Kaikohe Intermediate - 13/07/2016

Findings

Kaikohe Intermediate School is undergoing a process of systematic change under the leadership of an experienced principal appointed through the MoE’s PRA initiative. These changes are beginning to move the school to a position where developments aimed at improving outcomes for students can be sustained.

ERO has terminated its current longitudinal review of the school to provide information to support the PRA improvement initiative. 

ERO is likely to carry out the next review in two years.

1 Background and Context

What is the background and context for this school’s review?

Kaikohe Intermediate caters for Year 7 and 8 students from the Northland township of Kaikohe. Almost all students and staff are Māori, and most are of Ngā Puhi descent. The school curriculum promotes student pride and belonging through Ngāpuhitanga, iwi history, language and culture.

ERO’s 2013 review of the school identified areas of concern in teaching and learning, curriculum and personnel management, and school governance. Student achievement, reported against National Standards, was significantly below expectations.

ERO’s 2013 report recommended that the Ministry of Education (MoE) provide support for the board of trustees and the newly appointed principal to assist with school improvements focused on lifting student achievement. A Limited Statutory Manager (LSM) was appointed in August 2013 to assist the board and principal.

ERO engaged with the school though a longitudinal review process that commenced in May 2013. The board and ERO agreed priorities for school review and development included improving the quality of teaching and learning, and strengthening school management and governance operations. The board and school leaders also gave priority to increasing whānau and iwi engagement.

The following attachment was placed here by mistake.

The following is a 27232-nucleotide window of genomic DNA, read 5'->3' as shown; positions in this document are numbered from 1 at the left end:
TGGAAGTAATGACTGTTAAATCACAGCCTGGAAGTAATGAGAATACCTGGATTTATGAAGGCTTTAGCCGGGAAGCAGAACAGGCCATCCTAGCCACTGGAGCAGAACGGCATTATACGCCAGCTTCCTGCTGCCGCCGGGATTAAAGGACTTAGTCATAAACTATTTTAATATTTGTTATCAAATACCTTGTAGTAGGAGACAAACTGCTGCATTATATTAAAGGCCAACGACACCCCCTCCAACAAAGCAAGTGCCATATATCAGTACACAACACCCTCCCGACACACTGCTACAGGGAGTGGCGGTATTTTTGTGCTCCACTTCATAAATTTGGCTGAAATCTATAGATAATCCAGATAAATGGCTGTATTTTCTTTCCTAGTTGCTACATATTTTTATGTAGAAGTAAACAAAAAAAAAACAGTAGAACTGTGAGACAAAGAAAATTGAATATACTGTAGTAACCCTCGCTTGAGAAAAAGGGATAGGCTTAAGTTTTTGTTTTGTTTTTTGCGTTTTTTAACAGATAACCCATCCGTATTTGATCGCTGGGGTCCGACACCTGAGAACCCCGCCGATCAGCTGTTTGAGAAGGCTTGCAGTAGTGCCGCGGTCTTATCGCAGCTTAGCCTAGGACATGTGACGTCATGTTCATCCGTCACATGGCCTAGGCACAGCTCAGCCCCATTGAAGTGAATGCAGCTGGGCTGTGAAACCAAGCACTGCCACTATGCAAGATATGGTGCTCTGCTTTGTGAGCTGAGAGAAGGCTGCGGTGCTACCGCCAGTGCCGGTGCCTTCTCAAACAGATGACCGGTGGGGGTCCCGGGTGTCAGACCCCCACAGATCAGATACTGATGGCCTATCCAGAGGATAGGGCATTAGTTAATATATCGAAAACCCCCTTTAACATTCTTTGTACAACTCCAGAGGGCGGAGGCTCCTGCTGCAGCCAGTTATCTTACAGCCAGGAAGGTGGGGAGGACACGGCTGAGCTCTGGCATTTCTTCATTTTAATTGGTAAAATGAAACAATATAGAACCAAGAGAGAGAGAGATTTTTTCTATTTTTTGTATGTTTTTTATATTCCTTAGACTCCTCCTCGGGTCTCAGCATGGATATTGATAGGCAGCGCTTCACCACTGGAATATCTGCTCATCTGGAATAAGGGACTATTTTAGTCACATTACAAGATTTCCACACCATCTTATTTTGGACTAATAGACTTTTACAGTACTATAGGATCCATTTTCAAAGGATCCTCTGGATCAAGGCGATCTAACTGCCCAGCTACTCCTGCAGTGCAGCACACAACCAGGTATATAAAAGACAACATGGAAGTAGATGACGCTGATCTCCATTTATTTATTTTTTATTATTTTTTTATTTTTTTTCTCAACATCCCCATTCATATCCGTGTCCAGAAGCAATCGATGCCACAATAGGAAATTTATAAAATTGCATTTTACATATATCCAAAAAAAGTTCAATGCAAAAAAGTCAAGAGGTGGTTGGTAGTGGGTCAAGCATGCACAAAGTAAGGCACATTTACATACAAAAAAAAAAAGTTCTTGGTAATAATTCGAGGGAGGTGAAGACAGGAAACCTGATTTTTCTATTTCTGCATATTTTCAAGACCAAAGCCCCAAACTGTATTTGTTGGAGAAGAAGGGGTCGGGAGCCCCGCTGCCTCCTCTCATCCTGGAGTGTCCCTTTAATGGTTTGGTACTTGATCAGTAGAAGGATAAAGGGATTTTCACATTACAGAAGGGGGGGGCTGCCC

During 2013 and early 2014 three visits by ERO to the school indicated some progress with teaching, learning and curriculum development, as well as with the ongoing review of school policies and procedures. However, relationships between the board and school leaders, as well as with the LSM, became increasingly strained. Shortly before an ERO visit in May 2014, a new LSM was appointed.

In late May 2014 the MoE replaced the board with a commissioner, formerly the LSM. The commissioner carried out a review of the school’s performance focusing on personnel, finance, and health and safety governance responsibilities. The review identified serious issues that impeded school progress and created financial risk for the school.

When ERO visited in November 2014 it was apparent that the commissioner was beginning to address concerns about the principal’s leadership. In early 2015 the principal resigned. An acting principal was appointed to lead the school until a new principal was appointed. This was a time of considerable leadership instability for the school. ERO decided not to continue to engage with the school through the longitudinal review over this period as time was required to put in place new leadership.

The present principal commenced her role at the school at the beginning of 2016. She was appointed under the MoE Principal Recruitment Allowance (PRA) initiative, designed to provide experienced principal leadership to schools experiencing ongoing performance issues. In these situations ERO terminates any existing longitudinal review process and provides information to inform the principal’s strategic planning for school improvement. This report summarises progress against the review and development priorities at the termination of ERO’s review.

2 Review and Development

How effectively is the school addressing its priorities for review and development?

Priorities identified for review and development

  • developing the school’s curriculum
  • implementing the National Standards, including reporting to parents in plain language
  • addressing the learning needs of students who are not achieving
  • strengthening school governance and management systems
  • providing a safe environment
  • increasing whānau and iwi engagement.

Progress

From early 2013 school leaders and teachers, with the support of external professional learning and development (PLD) providers, developed the use of National Standards for assessing and reporting student achievement in literacy and mathematics. This enabled the board to meet its obligations for reporting student achievement against the National Standards to students, parents and the MoE.